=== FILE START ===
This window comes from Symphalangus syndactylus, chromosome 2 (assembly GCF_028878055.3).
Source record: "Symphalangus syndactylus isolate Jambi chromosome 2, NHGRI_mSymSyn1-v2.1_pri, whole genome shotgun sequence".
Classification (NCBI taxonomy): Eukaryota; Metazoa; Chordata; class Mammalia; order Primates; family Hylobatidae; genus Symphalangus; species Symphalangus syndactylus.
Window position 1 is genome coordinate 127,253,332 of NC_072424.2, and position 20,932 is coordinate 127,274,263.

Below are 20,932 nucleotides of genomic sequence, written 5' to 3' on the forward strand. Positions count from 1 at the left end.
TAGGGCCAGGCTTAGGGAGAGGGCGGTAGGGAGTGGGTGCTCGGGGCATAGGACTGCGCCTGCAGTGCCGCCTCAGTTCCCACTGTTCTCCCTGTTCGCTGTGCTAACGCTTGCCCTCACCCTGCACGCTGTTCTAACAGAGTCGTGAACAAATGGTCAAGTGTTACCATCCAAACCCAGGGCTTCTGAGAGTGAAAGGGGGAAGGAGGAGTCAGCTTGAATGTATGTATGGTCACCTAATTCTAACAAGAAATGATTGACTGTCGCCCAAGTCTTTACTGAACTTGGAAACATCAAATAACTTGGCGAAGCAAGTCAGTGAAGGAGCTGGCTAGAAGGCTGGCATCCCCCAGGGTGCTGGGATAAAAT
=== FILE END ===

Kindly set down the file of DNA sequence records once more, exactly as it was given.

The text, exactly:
This window comes from Symphalangus syndactylus, chromosome 2 (assembly GCF_028878055.3).
Source record: "Symphalangus syndactylus isolate Jambi chromosome 2, NHGRI_mSymSyn1-v2.1_pri, whole genome shotgun sequence".
Classification (NCBI taxonomy): Eukaryota; Metazoa; Chordata; class Mammalia; order Primates; family Hylobatidae; genus Symphalangus; species Symphalangus syndactylus.
Window position 1 is genome coordinate 127,253,332 of NC_072424.2, and position 20,932 is coordinate 127,274,263.

Below are 20,932 nucleotides of genomic sequence, written 5' to 3' on the forward strand. Positions count from 1 at the left end.
TAGGGCCAGGCTTAGGGAGAGGGCGGTAGGGAGTGGGTGCTCGGGGCATAGGACTGCGCCTGCAGTGCCGCCTCAGTTCCCACTGTTCTCCCTGTTCGCTGTGCTAACGCTTGCCCTCACCCTGCACGCTGTTCTAACAGAGTCGTGAACAAATGGTCAAGTGTTACCATCCAAACCCAGGGCTTCTGAGAGTGAAAGGGGGAAGGAGGAGTCAGCTTGAATGTATGTATGGTCACCTAATTCTAACAAGAAATGATTGACTGTCGCCCAAGTCTTTACTGAACTTGGAAACATCAAATAACTTGGCGAAGCAAGTCAGTGAAGGAGCTGGCTAGAAGGCTGGCATCCCCCAGGGTGCTGGGATAAAAT